In light of these principles, we think that the district court should
not have dismissed Platsky's complaints without affording him leave to replead.
Generally, "[i]n a suit against the United States, there cannot be a right to
money damages without a waiver of sovereign immunity." United States v. Testan, 424 U.S. 392, 400, 96 S.Ct. 948, 954, 47
L.Ed.2d 114 (1976). Platsky,
however, premised his actions on Bivens v. Six Unknown Named Agents of the Federal Bureau of
Narcotics, 403 U.S. 388, 91 S.Ct. 1999, 29 L.Ed.2d 619 (1971). "Bivens
established that the victims of a constitutional violation by a federal agent
have a right to recover damages against the official in federal court despite
the absence of any statute conferring such a right." Carlson v. Green, 446 U.S. 14, 18, 100 S.Ct. 1468, 1471, 64 L.Ed.2d
15 (1980). As the district court recognized, even in Bivens actions
jurisdictional limitations permit a plaintiff to sue only the federal government
officials responsible for violating the plaintiff's constitutional rights; a
plaintiff cannot sue the agency for which the officials work. Mack v. United States, 814 F.2d 120, 122-23 (2d Cir.1987). Leonhard v. United States, 633 F.2d 599, 618 n. 27 (2d
Cir.1980), cert. denied, 451 U.S. 908, 101 S.Ct. 1975, 68 L.Ed.2d 295 (1981).
Instead of simply dismissing the complaints for naming federal agencies as the
defendants, it would have been appropriate for the district judge to explain the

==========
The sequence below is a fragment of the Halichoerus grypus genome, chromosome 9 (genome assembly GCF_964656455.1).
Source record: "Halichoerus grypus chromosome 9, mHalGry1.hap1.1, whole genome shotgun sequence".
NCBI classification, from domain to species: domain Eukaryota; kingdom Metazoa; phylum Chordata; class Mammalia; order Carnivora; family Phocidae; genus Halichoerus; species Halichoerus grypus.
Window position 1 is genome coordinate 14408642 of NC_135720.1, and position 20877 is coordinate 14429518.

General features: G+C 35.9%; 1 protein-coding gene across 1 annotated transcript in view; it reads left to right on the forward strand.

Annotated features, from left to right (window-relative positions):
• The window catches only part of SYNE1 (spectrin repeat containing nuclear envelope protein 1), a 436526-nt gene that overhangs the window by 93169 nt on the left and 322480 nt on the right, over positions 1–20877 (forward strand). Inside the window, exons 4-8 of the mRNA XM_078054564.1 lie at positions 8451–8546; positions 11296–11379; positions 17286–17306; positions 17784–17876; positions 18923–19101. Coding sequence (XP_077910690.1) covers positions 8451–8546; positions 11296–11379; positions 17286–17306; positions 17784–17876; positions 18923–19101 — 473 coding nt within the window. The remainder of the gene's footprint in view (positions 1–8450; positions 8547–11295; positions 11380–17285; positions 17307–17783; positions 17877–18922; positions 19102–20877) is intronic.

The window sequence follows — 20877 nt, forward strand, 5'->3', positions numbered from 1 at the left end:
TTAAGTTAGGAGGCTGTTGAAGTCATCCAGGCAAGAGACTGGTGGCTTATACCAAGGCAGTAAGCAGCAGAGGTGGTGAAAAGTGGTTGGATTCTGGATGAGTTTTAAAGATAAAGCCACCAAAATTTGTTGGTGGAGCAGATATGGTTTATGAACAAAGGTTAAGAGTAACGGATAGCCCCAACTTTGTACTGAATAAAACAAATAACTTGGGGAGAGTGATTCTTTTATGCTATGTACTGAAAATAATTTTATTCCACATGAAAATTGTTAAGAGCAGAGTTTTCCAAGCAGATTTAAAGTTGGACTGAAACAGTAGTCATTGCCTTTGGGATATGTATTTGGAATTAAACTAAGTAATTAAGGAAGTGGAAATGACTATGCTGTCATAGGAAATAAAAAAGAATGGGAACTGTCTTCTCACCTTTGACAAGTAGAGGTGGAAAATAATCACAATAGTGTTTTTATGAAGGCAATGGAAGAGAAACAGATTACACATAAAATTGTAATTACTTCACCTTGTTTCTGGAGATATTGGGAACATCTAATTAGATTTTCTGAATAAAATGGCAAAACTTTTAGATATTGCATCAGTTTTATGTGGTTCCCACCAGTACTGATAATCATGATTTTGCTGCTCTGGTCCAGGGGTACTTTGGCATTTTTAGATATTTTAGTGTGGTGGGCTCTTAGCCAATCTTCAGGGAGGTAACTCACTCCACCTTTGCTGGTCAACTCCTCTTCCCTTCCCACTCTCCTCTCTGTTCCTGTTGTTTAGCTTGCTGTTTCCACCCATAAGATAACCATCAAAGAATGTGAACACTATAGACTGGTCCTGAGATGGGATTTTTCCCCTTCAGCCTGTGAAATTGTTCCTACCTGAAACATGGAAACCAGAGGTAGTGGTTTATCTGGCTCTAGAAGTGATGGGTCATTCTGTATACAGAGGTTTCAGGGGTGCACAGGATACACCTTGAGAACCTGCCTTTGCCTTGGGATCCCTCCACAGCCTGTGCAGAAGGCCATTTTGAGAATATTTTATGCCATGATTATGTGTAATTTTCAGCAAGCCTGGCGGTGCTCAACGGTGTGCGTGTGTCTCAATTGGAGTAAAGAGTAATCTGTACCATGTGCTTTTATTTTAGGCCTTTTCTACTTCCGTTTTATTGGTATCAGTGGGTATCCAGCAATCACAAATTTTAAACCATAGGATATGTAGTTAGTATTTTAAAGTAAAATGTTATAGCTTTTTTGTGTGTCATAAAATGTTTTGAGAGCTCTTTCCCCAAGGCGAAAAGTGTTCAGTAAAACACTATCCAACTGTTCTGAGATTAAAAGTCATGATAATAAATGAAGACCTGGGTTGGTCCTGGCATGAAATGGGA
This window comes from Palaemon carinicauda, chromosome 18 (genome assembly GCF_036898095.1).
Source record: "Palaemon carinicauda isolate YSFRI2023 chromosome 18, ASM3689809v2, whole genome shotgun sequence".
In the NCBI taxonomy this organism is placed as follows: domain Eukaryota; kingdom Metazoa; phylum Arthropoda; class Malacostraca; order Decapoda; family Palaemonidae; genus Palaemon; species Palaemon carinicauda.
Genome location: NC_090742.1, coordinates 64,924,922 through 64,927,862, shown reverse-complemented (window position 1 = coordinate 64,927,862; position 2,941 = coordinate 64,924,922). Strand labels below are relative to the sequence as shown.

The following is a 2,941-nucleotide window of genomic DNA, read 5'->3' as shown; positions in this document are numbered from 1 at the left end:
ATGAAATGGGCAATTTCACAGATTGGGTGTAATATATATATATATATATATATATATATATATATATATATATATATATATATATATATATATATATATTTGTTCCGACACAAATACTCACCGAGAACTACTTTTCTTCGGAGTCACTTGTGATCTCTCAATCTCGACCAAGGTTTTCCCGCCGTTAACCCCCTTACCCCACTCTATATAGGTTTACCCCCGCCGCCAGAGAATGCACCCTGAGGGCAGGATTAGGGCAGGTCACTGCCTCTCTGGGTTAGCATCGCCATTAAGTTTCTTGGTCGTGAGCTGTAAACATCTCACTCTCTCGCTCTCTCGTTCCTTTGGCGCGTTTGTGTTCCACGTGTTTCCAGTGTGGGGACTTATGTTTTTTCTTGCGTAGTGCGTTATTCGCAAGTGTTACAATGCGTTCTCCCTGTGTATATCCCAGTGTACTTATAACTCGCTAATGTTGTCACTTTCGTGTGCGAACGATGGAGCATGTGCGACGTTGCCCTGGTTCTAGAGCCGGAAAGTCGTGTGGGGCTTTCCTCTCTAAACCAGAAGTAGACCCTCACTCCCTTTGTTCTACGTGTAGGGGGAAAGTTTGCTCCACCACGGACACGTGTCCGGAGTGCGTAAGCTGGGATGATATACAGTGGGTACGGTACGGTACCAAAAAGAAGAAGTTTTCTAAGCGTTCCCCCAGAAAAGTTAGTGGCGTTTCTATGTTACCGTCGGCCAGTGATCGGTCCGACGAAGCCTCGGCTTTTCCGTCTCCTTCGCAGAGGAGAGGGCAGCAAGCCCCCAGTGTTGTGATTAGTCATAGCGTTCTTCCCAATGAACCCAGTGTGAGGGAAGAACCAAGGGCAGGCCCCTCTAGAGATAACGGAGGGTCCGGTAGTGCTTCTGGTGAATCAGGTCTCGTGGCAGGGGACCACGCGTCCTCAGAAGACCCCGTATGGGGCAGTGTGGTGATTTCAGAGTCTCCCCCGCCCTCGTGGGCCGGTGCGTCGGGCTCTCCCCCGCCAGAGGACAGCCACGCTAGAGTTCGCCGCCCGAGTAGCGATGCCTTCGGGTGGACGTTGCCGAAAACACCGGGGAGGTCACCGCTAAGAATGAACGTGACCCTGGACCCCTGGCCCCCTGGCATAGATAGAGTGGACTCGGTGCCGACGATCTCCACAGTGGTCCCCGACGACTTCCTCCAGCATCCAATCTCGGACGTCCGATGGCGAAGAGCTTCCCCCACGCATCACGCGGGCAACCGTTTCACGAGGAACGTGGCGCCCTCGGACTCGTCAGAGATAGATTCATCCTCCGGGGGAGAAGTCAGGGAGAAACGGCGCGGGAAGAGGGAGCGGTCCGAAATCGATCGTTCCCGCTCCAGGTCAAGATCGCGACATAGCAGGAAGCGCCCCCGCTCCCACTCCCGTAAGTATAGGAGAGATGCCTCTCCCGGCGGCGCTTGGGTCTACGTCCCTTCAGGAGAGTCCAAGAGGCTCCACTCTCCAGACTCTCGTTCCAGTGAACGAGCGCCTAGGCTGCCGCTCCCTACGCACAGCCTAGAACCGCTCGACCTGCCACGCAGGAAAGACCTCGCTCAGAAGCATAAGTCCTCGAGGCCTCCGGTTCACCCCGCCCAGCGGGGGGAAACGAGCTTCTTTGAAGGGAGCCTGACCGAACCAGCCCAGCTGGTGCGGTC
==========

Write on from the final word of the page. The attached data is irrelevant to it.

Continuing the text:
correct form to the pro se plaintiff so that Platsky could have amended his
We think that Platsky
should have a chance to state his claim more clearly. It is not " 'beyond doubt
that the plaintiff can prove no set of facts in support of his claim[s],' " Haines v. Kerner, 404 U.S. at 521, 92 S.Ct. at 595, and
therefore we hold that the better course would have been for the district court,
in dismissing Platsky's pro se complaints, to grant him leave to file amended
pleadings. Elliott v. Bronson, 872 F.2d at 22. We have instructed Platsky that his complaint must set
out, with particularity and specificity, the actual harms he suffered as a
result of the defendants' clearly defined acts.
Platsky v. C.I.A., 953 F.2d 26
(C.A.2 (N.Y.), 1991)
> To: email@example.com
> From: bear@...
> Date: Fri, 4 Sep 2009 23:54:26 +0000
> Subject: [tips_and_tricks] StoneCutterAl just joshing us...
> I searched all federal courts for this quotes and citation:
> "In re Platsky: court errs if court dismisses the pro se litigant without instruction of how pleadings are deficient and how to repair pleadings."
> and it did not turn up. Bear
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